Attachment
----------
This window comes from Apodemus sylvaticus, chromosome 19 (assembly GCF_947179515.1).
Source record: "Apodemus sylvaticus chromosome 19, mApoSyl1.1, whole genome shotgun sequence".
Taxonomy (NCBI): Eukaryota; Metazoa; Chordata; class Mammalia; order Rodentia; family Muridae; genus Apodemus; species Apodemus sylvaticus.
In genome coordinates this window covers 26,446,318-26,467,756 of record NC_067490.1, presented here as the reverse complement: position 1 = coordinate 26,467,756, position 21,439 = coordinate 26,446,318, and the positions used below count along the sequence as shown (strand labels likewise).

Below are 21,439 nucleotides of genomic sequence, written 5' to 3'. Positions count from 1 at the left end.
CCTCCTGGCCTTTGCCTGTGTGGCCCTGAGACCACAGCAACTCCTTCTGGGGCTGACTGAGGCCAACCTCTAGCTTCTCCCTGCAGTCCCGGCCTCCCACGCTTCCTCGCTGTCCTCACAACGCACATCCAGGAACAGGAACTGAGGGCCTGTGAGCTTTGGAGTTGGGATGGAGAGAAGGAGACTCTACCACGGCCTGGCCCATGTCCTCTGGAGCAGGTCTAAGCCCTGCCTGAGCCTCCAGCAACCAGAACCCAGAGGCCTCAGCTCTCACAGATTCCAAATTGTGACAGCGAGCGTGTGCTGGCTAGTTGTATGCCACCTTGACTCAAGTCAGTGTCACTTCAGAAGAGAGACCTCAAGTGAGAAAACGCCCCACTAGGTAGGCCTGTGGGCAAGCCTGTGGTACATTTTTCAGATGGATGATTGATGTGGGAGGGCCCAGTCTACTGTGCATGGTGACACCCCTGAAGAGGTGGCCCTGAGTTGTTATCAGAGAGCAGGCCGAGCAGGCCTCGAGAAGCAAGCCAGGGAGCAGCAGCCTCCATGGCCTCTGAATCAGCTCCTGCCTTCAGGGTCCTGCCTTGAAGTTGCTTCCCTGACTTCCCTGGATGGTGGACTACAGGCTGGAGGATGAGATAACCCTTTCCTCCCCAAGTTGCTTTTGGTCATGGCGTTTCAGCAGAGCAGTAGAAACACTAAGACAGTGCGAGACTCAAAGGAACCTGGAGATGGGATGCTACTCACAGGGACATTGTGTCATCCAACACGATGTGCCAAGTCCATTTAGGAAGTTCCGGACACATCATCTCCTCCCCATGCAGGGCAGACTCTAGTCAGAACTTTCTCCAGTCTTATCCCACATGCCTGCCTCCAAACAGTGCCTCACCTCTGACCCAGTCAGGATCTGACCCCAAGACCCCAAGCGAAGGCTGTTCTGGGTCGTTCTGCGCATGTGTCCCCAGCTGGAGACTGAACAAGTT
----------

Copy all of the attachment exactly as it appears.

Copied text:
This window comes from Apodemus sylvaticus, chromosome 19 (assembly GCF_947179515.1).
Source record: "Apodemus sylvaticus chromosome 19, mApoSyl1.1, whole genome shotgun sequence".
Taxonomy (NCBI): Eukaryota; Metazoa; Chordata; class Mammalia; order Rodentia; family Muridae; genus Apodemus; species Apodemus sylvaticus.
In genome coordinates this window covers 26,446,318-26,467,756 of record NC_067490.1, presented here as the reverse complement: position 1 = coordinate 26,467,756, position 21,439 = coordinate 26,446,318, and the positions used below count along the sequence as shown (strand labels likewise).

Below are 21,439 nucleotides of genomic sequence, written 5' to 3'. Positions count from 1 at the left end.
CCTCCTGGCCTTTGCCTGTGTGGCCCTGAGACCACAGCAACTCCTTCTGGGGCTGACTGAGGCCAACCTCTAGCTTCTCCCTGCAGTCCCGGCCTCCCACGCTTCCTCGCTGTCCTCACAACGCACATCCAGGAACAGGAACTGAGGGCCTGTGAGCTTTGGAGTTGGGATGGAGAGAAGGAGACTCTACCACGGCCTGGCCCATGTCCTCTGGAGCAGGTCTAAGCCCTGCCTGAGCCTCCAGCAACCAGAACCCAGAGGCCTCAGCTCTCACAGATTCCAAATTGTGACAGCGAGCGTGTGCTGGCTAGTTGTATGCCACCTTGACTCAAGTCAGTGTCACTTCAGAAGAGAGACCTCAAGTGAGAAAACGCCCCACTAGGTAGGCCTGTGGGCAAGCCTGTGGTACATTTTTCAGATGGATGATTGATGTGGGAGGGCCCAGTCTACTGTGCATGGTGACACCCCTGAAGAGGTGGCCCTGAGTTGTTATCAGAGAGCAGGCCGAGCAGGCCTCGAGAAGCAAGCCAGGGAGCAGCAGCCTCCATGGCCTCTGAATCAGCTCCTGCCTTCAGGGTCCTGCCTTGAAGTTGCTTCCCTGACTTCCCTGGATGGTGGACTACAGGCTGGAGGATGAGATAACCCTTTCCTCCCCAAGTTGCTTTTGGTCATGGCGTTTCAGCAGAGCAGTAGAAACACTAAGACAGTGCGAGACTCAAAGGAACCTGGAGATGGGATGCTACTCACAGGGACATTGTGTCATCCAACACGATGTGCCAAGTCCATTTAGGAAGTTCCGGACACATCATCTCCTCCCCATGCAGGGCAGACTCTAGTCAGAACTTTCTCCAGTCTTATCCCACATGCCTGCCTCCAAACAGTGCCTCACCTCTGACCCAGTCAGGATCTGACCCCAAGACCCCAAGCGAAGGCTGTTCTGGGTCGTTCTGCGCATGTGTCCCCAGCTGGAGACTGAACAAGTT